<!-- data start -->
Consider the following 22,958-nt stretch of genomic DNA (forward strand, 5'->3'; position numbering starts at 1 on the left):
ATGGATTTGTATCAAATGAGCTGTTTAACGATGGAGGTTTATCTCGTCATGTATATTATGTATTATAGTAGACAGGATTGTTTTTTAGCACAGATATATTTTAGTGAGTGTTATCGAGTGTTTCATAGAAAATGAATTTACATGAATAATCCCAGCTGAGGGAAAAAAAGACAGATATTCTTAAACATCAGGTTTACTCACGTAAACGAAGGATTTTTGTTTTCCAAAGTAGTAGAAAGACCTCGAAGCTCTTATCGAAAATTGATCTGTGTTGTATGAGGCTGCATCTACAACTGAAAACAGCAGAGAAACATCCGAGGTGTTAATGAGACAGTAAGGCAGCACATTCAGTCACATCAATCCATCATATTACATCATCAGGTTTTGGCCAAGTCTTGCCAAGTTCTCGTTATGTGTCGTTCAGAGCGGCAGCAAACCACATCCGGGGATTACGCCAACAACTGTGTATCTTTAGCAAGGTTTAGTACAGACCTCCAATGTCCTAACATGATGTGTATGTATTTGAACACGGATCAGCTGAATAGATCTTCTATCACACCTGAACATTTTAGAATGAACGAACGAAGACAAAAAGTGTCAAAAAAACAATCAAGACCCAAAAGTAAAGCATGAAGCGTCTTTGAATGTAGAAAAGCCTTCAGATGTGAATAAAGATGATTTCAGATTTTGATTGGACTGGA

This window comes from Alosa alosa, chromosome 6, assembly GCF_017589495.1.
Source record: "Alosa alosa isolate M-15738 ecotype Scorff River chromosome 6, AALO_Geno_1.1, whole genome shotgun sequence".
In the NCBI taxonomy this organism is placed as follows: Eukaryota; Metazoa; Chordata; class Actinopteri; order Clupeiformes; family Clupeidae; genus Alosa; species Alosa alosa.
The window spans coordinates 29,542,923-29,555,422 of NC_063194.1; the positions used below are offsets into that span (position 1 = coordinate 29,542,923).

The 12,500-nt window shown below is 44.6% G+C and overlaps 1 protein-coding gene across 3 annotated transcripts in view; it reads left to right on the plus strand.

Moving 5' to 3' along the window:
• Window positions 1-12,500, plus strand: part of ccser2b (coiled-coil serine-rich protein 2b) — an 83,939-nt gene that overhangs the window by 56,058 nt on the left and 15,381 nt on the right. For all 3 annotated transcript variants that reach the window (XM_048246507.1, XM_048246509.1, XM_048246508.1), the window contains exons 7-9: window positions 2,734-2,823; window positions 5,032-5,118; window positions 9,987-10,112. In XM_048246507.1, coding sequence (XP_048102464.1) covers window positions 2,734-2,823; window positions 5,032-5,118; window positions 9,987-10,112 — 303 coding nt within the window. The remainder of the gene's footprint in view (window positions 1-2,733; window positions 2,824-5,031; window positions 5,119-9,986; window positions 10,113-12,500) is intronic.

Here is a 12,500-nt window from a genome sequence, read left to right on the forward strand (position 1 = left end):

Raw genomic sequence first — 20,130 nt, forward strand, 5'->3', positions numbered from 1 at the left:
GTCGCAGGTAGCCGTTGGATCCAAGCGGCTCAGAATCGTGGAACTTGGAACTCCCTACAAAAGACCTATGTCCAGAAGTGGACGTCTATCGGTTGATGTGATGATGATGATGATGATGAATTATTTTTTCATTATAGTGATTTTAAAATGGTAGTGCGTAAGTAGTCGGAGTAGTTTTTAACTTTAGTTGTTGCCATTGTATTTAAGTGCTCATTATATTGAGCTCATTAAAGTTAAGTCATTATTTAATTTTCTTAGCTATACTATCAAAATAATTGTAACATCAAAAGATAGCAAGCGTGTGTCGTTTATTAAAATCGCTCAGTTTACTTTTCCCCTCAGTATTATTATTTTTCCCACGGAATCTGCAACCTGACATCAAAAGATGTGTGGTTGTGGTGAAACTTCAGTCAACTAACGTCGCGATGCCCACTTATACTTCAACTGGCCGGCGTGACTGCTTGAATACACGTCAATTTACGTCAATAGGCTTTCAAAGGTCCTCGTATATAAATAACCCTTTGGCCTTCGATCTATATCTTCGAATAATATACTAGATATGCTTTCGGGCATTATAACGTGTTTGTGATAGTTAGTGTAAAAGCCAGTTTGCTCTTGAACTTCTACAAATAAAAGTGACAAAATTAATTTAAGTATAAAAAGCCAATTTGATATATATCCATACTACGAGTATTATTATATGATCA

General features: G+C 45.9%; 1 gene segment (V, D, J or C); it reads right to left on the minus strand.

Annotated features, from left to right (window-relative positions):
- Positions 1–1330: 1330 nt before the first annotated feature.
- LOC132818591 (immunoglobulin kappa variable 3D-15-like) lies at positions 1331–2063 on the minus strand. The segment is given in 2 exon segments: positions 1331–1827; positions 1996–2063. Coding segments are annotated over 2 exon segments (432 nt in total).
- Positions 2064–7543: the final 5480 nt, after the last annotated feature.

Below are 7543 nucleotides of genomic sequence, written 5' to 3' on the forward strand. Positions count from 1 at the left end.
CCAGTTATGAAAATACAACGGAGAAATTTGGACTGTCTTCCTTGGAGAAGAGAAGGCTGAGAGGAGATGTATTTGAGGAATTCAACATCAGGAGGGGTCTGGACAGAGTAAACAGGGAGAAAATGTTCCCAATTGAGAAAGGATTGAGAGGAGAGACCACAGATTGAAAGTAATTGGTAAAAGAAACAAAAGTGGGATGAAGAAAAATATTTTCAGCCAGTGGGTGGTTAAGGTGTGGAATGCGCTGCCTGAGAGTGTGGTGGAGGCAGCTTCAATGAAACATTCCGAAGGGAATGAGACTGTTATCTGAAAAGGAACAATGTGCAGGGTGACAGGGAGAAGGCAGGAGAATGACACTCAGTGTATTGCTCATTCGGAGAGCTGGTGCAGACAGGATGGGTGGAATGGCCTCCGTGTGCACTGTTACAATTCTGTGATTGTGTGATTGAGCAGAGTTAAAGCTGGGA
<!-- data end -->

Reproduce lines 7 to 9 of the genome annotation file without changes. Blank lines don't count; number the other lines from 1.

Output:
The 12,500-nt window shown below is 44.6% G+C and overlaps 1 protein-coding gene across 3 annotated transcripts in view; it reads left to right on the plus strand.

Moving 5' to 3' along the window:
• Window positions 1-12,500, plus strand: part of ccser2b (coiled-coil serine-rich protein 2b) — an 83,939-nt gene that overhangs the window by 56,058 nt on the left and 15,381 nt on the right. For all 3 annotated transcript variants that reach the window (XM_048246507.1, XM_048246509.1, XM_048246508.1), the window contains exons 7-9: window positions 2,734-2,823; window positions 5,032-5,118; window positions 9,987-10,112. In XM_048246507.1, coding sequence (XP_048102464.1) covers window positions 2,734-2,823; window positions 5,032-5,118; window positions 9,987-10,112 — 303 coding nt within the window. The remainder of the gene's footprint in view (window positions 1-2,733; window positions 2,824-5,031; window positions 5,119-9,986; window positions 10,113-12,500) is intronic.